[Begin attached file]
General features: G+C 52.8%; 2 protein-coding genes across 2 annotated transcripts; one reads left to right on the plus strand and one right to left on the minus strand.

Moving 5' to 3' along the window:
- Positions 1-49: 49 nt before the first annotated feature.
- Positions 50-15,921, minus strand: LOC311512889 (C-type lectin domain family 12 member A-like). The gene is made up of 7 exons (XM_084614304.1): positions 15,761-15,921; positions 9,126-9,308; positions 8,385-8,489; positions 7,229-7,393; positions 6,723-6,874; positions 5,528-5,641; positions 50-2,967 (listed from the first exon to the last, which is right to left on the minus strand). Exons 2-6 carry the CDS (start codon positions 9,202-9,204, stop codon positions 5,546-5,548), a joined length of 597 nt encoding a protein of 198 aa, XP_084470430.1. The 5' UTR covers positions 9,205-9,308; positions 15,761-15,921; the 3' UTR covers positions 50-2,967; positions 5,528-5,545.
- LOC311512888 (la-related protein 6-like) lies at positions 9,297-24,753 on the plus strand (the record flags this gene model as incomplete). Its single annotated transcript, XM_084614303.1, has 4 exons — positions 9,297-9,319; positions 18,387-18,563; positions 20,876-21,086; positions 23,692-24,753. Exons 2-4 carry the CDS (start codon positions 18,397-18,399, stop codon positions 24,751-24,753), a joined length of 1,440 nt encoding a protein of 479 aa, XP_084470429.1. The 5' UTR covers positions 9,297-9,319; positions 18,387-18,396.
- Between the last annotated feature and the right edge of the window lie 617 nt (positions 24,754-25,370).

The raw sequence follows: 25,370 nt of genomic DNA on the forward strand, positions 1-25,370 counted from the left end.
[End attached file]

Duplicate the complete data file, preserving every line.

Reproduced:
General features: G+C 52.8%; 2 protein-coding genes across 2 annotated transcripts; one reads left to right on the plus strand and one right to left on the minus strand.

Moving 5' to 3' along the window:
- Positions 1-49: 49 nt before the first annotated feature.
- Positions 50-15,921, minus strand: LOC311512889 (C-type lectin domain family 12 member A-like). The gene is made up of 7 exons (XM_084614304.1): positions 15,761-15,921; positions 9,126-9,308; positions 8,385-8,489; positions 7,229-7,393; positions 6,723-6,874; positions 5,528-5,641; positions 50-2,967 (listed from the first exon to the last, which is right to left on the minus strand). Exons 2-6 carry the CDS (start codon positions 9,202-9,204, stop codon positions 5,546-5,548), a joined length of 597 nt encoding a protein of 198 aa, XP_084470430.1. The 5' UTR covers positions 9,205-9,308; positions 15,761-15,921; the 3' UTR covers positions 50-2,967; positions 5,528-5,545.
- LOC311512888 (la-related protein 6-like) lies at positions 9,297-24,753 on the plus strand (the record flags this gene model as incomplete). Its single annotated transcript, XM_084614303.1, has 4 exons — positions 9,297-9,319; positions 18,387-18,563; positions 20,876-21,086; positions 23,692-24,753. Exons 2-4 carry the CDS (start codon positions 18,397-18,399, stop codon positions 24,751-24,753), a joined length of 1,440 nt encoding a protein of 479 aa, XP_084470429.1. The 5' UTR covers positions 9,297-9,319; positions 18,387-18,396.
- Between the last annotated feature and the right edge of the window lie 617 nt (positions 24,754-25,370).

The raw sequence follows: 25,370 nt of genomic DNA on the forward strand, positions 1-25,370 counted from the left end.